To identify CSD, researchers have found that an increase in the lag-1 autocorrelation (AR(1) increases as the system approaches a critical state. AR(1) can be estimated using the following autoregression model:

Source: Diks, Hommes, Wang; Critical slowing down as an early warning signal for financial crises? (Empirical Economics Aug 2018)

The above should look familiar as a linear function. What makes it autoregressive is that you are using a time series value at t-1 to predict the time series value at t.

  • ?t is the price at time t
  • ?t-1 is the price at time t-1
  • ?−?Δ? is the AR(1) coefficient or λ
  • ?? is random noise

The key element is the AR(1) coefficient, also represented as λ. ? is the magnitude of the recovery rate to equilibrium in the system and Δ? is the change between t-1 and t, which is 1. Thus, as recovery rates move toward zero, i.e. the system is not recovering as fast to equilibrium, the AR(1) coefficient moves toward 1, because ? raised to a number approaching 0, approaches 1.1

Increased Variance

Rising variance is also indicative of CSD.

“Again, this can be…intuitively understood: as the eigenvalue [the recovery rate of the system, ?−?Δ? or λ] approaches zero, the impacts of shocks do not decay, and their accumulating effect increases the variance of the state variable”

Scheffer, M. Critical Transitions in Nature and Society (Princeton Univ. Press, 2009).

Scheffer offers a mathematical proof of this, explained briefly below:

The expectation of an AR(1) process (the equation above) is that it will move toward the mean values of ?t and ?t-1, which means you can transform the equation above as follows (with E standing for expected value and c is a constant):

E(?t) = c + λE(?t-1) + E(??) >> mean (?) = c + λ*mean(?) + 0 >>

mean(y) = c / 1 – λ

With λ (the recovery rate of the system) approaching zero and c = 0, the mean(y) equals zero and Scheffer proves that variance progresses toward infinity when autocorrelation tends to one:

“Close to the critical point, the return speed to equilibrium decreases, implying that [?] approaches zero and the autocorrelation tends to one. Thus, the variance tends to infinity.”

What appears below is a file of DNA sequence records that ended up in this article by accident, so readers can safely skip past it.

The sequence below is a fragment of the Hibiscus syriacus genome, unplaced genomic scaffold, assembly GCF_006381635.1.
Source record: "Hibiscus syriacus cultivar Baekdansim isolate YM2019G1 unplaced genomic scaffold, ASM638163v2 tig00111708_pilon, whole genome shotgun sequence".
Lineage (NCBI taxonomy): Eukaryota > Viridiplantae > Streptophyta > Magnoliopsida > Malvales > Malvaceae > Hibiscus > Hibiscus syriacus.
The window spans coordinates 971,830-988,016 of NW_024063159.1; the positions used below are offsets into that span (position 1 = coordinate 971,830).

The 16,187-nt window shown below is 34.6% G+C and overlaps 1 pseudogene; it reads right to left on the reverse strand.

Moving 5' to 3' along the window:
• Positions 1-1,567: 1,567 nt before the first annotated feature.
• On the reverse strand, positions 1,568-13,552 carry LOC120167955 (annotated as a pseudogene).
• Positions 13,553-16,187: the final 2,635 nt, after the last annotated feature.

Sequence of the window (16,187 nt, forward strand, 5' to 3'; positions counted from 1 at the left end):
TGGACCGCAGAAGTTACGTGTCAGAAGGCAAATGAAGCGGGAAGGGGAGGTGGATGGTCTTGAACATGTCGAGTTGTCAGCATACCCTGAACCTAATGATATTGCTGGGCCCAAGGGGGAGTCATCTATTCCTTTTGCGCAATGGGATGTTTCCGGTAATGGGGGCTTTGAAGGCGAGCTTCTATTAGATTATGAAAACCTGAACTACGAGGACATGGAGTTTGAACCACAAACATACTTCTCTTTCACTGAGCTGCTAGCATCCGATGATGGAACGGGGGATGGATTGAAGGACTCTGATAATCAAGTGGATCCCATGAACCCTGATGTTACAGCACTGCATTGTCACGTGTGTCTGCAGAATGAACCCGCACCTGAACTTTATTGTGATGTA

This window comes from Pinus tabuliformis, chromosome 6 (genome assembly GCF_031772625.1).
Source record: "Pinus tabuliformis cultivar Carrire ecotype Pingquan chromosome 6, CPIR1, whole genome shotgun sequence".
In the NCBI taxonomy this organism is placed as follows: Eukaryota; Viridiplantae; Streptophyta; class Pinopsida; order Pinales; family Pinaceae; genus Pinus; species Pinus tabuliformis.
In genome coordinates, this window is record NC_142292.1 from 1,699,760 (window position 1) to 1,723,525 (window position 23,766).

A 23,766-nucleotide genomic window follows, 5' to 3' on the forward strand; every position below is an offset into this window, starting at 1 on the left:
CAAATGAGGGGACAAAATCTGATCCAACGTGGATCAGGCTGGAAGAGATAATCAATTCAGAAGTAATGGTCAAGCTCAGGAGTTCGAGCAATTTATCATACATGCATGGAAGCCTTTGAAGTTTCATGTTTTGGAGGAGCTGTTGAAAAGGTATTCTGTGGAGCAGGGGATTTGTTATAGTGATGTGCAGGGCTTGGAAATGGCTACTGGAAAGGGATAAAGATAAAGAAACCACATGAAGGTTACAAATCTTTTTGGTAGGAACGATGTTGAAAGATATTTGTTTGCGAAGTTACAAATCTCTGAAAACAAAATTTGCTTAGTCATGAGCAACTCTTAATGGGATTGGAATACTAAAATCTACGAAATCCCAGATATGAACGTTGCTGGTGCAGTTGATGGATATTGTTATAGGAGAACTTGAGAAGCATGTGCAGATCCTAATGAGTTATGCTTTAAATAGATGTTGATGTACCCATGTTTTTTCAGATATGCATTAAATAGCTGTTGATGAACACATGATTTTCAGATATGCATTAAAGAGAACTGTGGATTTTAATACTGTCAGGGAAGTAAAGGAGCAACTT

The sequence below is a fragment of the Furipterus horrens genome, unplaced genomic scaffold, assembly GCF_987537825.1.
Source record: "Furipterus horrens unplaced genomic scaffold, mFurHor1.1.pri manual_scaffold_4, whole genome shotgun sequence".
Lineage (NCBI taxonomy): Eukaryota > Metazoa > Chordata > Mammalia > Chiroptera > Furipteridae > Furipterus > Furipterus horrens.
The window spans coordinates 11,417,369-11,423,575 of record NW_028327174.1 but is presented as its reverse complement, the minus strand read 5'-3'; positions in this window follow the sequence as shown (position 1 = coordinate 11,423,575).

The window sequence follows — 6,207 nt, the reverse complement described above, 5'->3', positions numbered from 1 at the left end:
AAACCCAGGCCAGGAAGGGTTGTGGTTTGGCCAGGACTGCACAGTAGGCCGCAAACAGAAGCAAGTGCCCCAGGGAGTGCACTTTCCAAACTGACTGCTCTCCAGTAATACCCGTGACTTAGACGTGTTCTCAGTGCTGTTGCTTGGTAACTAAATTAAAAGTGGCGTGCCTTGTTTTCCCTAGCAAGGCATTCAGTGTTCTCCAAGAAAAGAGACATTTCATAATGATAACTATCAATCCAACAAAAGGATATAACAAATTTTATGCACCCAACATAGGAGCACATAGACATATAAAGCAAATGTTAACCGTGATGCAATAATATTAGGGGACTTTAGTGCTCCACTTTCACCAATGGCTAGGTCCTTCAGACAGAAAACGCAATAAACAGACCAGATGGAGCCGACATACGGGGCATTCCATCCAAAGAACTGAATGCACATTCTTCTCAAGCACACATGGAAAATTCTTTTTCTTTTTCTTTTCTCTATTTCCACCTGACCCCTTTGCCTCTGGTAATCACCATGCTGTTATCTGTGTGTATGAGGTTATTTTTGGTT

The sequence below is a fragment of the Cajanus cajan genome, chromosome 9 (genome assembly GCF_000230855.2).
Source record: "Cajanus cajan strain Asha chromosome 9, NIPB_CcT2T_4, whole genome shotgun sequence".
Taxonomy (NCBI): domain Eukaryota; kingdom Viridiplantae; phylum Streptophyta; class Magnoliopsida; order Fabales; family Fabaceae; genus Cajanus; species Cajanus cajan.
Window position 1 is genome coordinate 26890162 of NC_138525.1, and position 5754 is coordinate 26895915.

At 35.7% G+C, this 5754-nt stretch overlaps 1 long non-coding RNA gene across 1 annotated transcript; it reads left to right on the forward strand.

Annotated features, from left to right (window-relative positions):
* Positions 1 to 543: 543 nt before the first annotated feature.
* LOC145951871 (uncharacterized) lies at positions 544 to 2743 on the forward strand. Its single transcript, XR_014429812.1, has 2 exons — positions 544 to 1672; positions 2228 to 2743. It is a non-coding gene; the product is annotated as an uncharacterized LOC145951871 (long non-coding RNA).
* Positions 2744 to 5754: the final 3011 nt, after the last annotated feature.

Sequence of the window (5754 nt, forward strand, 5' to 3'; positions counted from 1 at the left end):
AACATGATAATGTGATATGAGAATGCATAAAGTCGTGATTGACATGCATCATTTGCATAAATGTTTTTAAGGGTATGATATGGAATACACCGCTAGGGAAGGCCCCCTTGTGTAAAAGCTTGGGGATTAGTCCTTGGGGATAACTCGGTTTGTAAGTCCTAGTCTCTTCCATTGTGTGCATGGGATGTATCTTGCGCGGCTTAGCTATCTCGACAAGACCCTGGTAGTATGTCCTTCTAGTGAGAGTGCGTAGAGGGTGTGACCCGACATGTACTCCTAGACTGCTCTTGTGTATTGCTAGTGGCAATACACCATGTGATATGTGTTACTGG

Scheffer, M. Critical Transitions in Nature and Society (Princeton Univ. Press, 2009).

CSD in the S&P 500

Leveraging the open source ewstools Python library, I calculated core Early Warnings Signals (including some that are not covered in this post) for the S&P 500 over the last two years. I used daily closing price data for this analysis which I adjusted to achieve mean-stationarity of the data.

S&P 500 June 2017 – June 2019

The analysis shows rising variance and autocorrelation since Fall 2018 in the S&P 500. Taken in isolation, this would not be sufficient to predict a transition. However, in conjunction with the convergence of macroeconomic cycles and shifts in price momentum, it becomes a more relevant data point. The full code for this analysis can be found here.

In the next post in this series, I will discuss price action and momentum in major markets, notably crude oil and equities.

  1. Kuznetsov, Y. A. Elements of Applied Bifurcation Theory (Springer, 1995).
  2. Scheffer, M. Critical Transitions in Nature and Society (Princeton Univ. Press, 2009).


Any opinions or forecasts contained herein reflect the personal and subjective judgments and assumptions of the author only. There can be no assurance that developments will transpire as forecasted and actual results will be different. The accuracy of data is not guaranteed but represents the author’s best judgment and can be derived from a variety of sources. The information is subject to change at any time without notice.